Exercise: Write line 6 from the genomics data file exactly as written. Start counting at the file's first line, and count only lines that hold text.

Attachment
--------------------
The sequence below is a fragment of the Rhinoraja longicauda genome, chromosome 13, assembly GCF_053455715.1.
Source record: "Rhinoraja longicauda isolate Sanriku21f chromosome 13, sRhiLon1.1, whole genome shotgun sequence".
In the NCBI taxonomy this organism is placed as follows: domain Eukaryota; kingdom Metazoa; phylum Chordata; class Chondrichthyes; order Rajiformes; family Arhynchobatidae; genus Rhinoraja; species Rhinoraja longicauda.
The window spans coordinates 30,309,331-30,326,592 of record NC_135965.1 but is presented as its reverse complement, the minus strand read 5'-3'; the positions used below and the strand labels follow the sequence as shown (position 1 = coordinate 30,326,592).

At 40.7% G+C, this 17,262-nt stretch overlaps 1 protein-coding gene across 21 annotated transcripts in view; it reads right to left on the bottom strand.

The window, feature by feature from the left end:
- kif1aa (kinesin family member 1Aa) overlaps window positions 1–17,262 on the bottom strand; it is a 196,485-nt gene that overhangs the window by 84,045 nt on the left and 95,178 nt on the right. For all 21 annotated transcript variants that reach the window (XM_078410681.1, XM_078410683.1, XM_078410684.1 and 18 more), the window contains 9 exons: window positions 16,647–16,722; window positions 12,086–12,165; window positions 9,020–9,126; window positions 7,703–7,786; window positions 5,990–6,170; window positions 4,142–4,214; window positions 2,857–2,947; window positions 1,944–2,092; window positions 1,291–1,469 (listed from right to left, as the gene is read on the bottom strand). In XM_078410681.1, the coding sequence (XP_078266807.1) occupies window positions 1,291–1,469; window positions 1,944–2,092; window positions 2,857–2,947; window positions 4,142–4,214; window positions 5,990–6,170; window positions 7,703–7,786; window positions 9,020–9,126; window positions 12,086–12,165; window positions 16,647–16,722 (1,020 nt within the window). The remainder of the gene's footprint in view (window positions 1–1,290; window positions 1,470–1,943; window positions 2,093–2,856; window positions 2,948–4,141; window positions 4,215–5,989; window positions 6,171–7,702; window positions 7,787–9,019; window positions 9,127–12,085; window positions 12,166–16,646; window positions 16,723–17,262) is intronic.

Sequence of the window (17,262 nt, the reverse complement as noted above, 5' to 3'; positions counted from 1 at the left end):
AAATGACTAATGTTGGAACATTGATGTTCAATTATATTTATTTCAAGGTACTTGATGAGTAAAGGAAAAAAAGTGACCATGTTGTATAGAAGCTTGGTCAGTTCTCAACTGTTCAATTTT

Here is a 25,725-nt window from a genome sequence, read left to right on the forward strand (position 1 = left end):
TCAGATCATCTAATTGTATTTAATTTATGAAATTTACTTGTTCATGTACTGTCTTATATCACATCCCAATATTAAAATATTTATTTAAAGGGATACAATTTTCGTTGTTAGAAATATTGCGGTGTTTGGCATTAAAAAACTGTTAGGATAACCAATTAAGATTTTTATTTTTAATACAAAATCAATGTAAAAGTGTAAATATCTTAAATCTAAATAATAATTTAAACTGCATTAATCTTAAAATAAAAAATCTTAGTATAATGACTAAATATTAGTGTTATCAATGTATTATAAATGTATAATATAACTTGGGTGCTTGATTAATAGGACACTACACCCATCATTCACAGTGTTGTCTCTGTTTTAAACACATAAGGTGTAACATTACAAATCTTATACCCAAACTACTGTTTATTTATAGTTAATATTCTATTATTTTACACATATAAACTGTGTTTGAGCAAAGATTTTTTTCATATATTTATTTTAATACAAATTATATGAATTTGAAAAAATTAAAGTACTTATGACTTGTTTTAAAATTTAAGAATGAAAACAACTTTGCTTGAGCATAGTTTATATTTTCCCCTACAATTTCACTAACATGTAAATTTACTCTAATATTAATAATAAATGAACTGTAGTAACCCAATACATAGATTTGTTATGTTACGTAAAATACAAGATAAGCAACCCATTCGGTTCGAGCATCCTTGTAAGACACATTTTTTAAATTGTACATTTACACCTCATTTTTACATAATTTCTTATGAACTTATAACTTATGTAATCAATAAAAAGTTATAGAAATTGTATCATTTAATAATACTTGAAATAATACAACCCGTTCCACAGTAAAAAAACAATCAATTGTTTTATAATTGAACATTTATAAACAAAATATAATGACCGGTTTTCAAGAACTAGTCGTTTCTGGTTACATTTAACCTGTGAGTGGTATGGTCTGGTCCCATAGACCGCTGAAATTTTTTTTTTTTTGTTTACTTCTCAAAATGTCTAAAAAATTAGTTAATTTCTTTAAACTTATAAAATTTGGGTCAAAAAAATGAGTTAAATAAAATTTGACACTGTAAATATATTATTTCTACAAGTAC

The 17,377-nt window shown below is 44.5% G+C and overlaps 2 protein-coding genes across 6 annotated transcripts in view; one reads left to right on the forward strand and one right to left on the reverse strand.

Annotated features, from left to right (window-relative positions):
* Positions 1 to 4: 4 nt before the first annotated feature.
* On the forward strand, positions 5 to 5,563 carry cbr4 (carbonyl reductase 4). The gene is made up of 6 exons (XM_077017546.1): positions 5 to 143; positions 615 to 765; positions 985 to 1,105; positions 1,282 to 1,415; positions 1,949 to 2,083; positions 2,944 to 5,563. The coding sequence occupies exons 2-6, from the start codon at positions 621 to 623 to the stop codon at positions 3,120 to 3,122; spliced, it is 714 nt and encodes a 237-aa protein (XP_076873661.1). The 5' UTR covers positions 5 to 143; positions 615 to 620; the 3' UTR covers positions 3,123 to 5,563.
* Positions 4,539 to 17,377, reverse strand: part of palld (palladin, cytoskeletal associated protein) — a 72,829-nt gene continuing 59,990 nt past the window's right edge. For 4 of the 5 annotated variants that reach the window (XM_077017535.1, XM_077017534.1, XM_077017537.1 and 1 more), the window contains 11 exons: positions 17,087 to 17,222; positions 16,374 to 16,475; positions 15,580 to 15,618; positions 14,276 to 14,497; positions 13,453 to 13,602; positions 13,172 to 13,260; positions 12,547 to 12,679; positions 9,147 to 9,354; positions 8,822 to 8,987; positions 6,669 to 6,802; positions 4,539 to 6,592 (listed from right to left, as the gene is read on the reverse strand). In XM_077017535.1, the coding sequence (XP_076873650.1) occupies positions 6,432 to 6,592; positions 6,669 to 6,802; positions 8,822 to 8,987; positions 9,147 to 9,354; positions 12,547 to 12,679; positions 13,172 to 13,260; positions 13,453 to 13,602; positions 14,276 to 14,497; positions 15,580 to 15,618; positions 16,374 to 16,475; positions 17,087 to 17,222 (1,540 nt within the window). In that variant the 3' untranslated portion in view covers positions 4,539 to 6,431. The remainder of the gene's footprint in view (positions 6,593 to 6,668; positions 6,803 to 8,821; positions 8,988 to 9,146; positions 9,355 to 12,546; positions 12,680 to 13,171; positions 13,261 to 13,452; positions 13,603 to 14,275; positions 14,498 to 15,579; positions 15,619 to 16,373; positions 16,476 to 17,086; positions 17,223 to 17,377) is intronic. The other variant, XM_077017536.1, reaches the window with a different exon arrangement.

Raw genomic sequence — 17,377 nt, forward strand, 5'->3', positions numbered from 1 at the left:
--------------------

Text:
The window, feature by feature from the left end: